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  • Writer's pictureLeon de Leeuw

Stanimir's August afternoon

Stanimir Petrovich woke up and set straight up in his bed. Awoken by the rooster, it was not even 6 in the morning. He got out of bed, put on his loafers and his dark green bathrobe. He opened the balcony doors and picked up the rakia glasses from the evening before. He emptied the ashtray onto the grass, the way he often did. The sticky glasses were put in the sink. The sun peeked into the room with a strange flowery wallpaper. Suddenly, the dog started barking outside. Stanimir tied up his bathrobe, walked outside and scared the dog by pretending to hit it with his loafer. It backed down. “Good thing you have that monster on a chain. Good morning Stanimir, it's your post.” “Thanks, the dog goes crazy for men like you” said Stanimir. “It must like seeing a man actually breaking a sweat, doing something instead of walking around sockless al day.” “Enough with the comments Emil. I’ll go read my paper now if you don’t mind.” Stanimir pulled the paper from the mailman’s hand and slammed the door behind him.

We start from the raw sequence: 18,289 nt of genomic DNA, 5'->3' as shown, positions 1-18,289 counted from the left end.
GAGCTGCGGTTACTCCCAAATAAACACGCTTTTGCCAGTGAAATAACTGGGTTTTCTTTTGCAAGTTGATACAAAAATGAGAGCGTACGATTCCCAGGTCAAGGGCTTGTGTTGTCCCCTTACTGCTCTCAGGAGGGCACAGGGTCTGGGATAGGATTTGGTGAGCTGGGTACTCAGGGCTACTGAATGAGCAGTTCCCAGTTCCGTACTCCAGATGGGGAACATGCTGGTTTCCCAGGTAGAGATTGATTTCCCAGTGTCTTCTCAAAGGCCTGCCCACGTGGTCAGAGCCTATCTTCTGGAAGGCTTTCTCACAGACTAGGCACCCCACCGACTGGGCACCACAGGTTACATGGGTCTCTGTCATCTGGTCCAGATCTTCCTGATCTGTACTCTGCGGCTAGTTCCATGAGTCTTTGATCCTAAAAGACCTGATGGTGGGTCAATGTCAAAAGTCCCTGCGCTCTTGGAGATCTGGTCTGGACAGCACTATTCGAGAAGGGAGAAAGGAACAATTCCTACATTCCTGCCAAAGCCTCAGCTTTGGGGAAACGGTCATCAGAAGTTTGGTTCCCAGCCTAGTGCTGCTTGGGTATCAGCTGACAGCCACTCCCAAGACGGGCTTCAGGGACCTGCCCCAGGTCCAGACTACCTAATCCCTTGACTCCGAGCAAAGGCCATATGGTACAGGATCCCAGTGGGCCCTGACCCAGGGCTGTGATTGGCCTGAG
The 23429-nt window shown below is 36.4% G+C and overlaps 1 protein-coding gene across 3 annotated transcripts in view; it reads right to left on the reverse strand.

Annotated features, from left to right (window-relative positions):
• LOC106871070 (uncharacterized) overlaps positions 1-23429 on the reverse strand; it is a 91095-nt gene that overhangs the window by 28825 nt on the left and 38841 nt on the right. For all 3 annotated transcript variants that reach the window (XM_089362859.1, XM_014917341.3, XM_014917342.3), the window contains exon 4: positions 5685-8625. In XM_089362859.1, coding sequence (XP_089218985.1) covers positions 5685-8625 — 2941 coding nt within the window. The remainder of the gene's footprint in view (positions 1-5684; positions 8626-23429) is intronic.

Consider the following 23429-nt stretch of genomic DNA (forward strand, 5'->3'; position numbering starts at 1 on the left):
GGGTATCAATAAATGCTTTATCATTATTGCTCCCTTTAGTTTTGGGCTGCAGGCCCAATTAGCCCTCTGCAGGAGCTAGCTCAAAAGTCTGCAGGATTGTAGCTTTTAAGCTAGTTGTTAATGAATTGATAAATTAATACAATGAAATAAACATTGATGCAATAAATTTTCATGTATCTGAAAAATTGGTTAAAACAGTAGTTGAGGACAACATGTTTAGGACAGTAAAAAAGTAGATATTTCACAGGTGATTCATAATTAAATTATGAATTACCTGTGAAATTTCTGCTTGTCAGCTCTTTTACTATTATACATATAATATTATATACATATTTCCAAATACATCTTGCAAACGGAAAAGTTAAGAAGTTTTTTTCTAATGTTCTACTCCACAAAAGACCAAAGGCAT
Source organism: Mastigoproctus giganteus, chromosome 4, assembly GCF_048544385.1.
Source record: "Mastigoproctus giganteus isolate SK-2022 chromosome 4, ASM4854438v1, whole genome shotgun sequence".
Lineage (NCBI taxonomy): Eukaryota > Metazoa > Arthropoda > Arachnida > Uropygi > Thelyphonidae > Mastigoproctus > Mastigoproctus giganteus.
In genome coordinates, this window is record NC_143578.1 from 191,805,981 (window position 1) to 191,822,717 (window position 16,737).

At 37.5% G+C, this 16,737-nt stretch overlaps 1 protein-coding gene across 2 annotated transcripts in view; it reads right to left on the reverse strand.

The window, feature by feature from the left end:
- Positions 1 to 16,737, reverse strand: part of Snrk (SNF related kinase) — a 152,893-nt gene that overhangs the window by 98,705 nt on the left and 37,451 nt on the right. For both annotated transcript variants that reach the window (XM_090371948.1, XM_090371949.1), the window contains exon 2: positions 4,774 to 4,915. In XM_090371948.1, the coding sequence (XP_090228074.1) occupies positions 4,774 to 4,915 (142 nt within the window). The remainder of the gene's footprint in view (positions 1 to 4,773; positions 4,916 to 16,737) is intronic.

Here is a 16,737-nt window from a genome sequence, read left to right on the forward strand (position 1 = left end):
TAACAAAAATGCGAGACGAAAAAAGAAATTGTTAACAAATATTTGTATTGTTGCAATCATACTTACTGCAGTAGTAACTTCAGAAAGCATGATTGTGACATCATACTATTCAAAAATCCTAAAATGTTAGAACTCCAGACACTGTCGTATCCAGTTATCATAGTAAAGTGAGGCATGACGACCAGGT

He put the paper down on the table and poured a cup of coffee. He grabbed some milk from the kitchen counter and twisted his ankle. Softly mumbling some grave insults he sat down and went through the paper. He didn’t get to the second page before he realized he was hungry. He got up to open up a cupboard, only to find some stale bread that he didn’t feel like eating. Second page of the newspaper. “Bread factory opened in town”. Stanimir had been without a job for several months now, as he was fired from his last job for ‘being untidy’, or at least that’s what his boss said. Stanimir had worked as a plumber and went past houses in town. Some people had called the hotline and complained about Stanimir’s muddy boots, which he never took off at the door. He’d then throw his toolbox in the corner, got to where the plumbing problem was, and bent down. He spent most of his days in boiler rooms or with his head inside kitchen cabinets, arching his back in some questionable shapes just to reach some piping that needed replacement. When he was otherwise bent down, he’d feel the eyes of the homeowners spearing right through his back. “Lift up your pants please. I saw the crack of dawn this morning already and it was indeed a much prettier sight.” Stanimir would then get up, banging his head under the kitchen counter and loudly swear something in terms of “Do your plumbing yourself then, stupid bint!”. Another call to the hotline. Complaints varied from his stench of garlic to the unkept, grey beard he wore. And so he was eventually called into the office and told to return his toolbox and leave. “But why, after years of service?” asked Stanimir. “It’s because you’re not representative, I rather put up my clients with my toothless great grandfather instead of you. Your beard is disgusting, do you wash it just for Christmas, if even?” “No need to comment on my beard if it’s not related to my performance, boss..” said Stanimir. “What do I care? You come here smelling of garlic, do you put it on your toothbrush? You eat stale and nearly moldy bread at the customers’ homes. Just seeing you gives me the nerves.”